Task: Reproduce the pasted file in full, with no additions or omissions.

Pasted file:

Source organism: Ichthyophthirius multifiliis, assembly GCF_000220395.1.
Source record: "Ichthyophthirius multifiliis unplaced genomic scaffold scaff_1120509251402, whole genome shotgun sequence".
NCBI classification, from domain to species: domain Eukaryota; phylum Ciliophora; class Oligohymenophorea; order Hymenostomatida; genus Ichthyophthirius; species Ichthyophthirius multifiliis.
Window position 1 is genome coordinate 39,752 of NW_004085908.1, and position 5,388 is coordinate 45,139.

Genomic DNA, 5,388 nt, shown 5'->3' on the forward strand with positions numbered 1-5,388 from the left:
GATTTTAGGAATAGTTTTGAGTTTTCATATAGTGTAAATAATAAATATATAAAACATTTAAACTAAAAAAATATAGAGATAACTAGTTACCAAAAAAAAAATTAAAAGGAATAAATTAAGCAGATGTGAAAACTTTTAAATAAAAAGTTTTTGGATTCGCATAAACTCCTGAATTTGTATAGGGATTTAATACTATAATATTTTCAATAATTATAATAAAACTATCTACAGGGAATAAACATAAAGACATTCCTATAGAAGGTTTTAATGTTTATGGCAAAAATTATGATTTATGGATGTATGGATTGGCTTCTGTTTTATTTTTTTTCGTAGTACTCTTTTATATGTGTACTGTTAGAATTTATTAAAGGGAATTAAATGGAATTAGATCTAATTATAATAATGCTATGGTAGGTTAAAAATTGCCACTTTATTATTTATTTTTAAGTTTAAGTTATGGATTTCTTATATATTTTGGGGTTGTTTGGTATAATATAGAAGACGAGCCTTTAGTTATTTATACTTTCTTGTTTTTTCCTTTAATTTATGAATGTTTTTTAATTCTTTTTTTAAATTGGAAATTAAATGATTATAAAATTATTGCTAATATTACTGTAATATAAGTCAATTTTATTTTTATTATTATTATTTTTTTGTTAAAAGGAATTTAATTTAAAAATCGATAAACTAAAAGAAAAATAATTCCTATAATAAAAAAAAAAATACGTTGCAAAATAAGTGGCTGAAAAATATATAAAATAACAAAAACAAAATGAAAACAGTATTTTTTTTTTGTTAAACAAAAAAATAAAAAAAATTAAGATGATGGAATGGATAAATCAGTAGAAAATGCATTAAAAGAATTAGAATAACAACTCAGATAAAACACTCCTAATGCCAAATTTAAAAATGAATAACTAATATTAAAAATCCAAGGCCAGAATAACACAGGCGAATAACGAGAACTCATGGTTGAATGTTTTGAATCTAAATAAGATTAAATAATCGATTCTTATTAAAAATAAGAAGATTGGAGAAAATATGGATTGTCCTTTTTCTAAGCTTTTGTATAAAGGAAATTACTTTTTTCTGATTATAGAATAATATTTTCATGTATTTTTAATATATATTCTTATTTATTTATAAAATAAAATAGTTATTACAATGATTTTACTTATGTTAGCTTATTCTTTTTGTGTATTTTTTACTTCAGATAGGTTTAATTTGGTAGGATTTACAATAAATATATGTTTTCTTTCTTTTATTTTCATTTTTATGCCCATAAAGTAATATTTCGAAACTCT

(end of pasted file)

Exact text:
Source organism: Ichthyophthirius multifiliis, assembly GCF_000220395.1.
Source record: "Ichthyophthirius multifiliis unplaced genomic scaffold scaff_1120509251402, whole genome shotgun sequence".
NCBI classification, from domain to species: domain Eukaryota; phylum Ciliophora; class Oligohymenophorea; order Hymenostomatida; genus Ichthyophthirius; species Ichthyophthirius multifiliis.
Window position 1 is genome coordinate 39,752 of NW_004085908.1, and position 5,388 is coordinate 45,139.

Genomic DNA, 5,388 nt, shown 5'->3' on the forward strand with positions numbered 1-5,388 from the left:
GATTTTAGGAATAGTTTTGAGTTTTCATATAGTGTAAATAATAAATATATAAAACATTTAAACTAAAAAAATATAGAGATAACTAGTTACCAAAAAAAAAATTAAAAGGAATAAATTAAGCAGATGTGAAAACTTTTAAATAAAAAGTTTTTGGATTCGCATAAACTCCTGAATTTGTATAGGGATTTAATACTATAATATTTTCAATAATTATAATAAAACTATCTACAGGGAATAAACATAAAGACATTCCTATAGAAGGTTTTAATGTTTATGGCAAAAATTATGATTTATGGATGTATGGATTGGCTTCTGTTTTATTTTTTTTCGTAGTACTCTTTTATATGTGTACTGTTAGAATTTATTAAAGGGAATTAAATGGAATTAGATCTAATTATAATAATGCTATGGTAGGTTAAAAATTGCCACTTTATTATTTATTTTTAAGTTTAAGTTATGGATTTCTTATATATTTTGGGGTTGTTTGGTATAATATAGAAGACGAGCCTTTAGTTATTTATACTTTCTTGTTTTTTCCTTTAATTTATGAATGTTTTTTAATTCTTTTTTTAAATTGGAAATTAAATGATTATAAAATTATTGCTAATATTACTGTAATATAAGTCAATTTTATTTTTATTATTATTATTTTTTTGTTAAAAGGAATTTAATTTAAAAATCGATAAACTAAAAGAAAAATAATTCCTATAATAAAAAAAAAAATACGTTGCAAAATAAGTGGCTGAAAAATATATAAAATAACAAAAACAAAATGAAAACAGTATTTTTTTTTTGTTAAACAAAAAAATAAAAAAAATTAAGATGATGGAATGGATAAATCAGTAGAAAATGCATTAAAAGAATTAGAATAACAACTCAGATAAAACACTCCTAATGCCAAATTTAAAAATGAATAACTAATATTAAAAATCCAAGGCCAGAATAACACAGGCGAATAACGAGAACTCATGGTTGAATGTTTTGAATCTAAATAAGATTAAATAATCGATTCTTATTAAAAATAAGAAGATTGGAGAAAATATGGATTGTCCTTTTTCTAAGCTTTTGTATAAAGGAAATTACTTTTTTCTGATTATAGAATAATATTTTCATGTATTTTTAATATATATTCTTATTTATTTATAAAATAAAATAGTTATTACAATGATTTTACTTATGTTAGCTTATTCTTTTTGTGTATTTTTTACTTCAGATAGGTTTAATTTGGTAGGATTTACAATAAATATATGTTTTCTTTCTTTTATTTTCATTTTTATGCCCATAAAGTAATATTTCGAAACTCT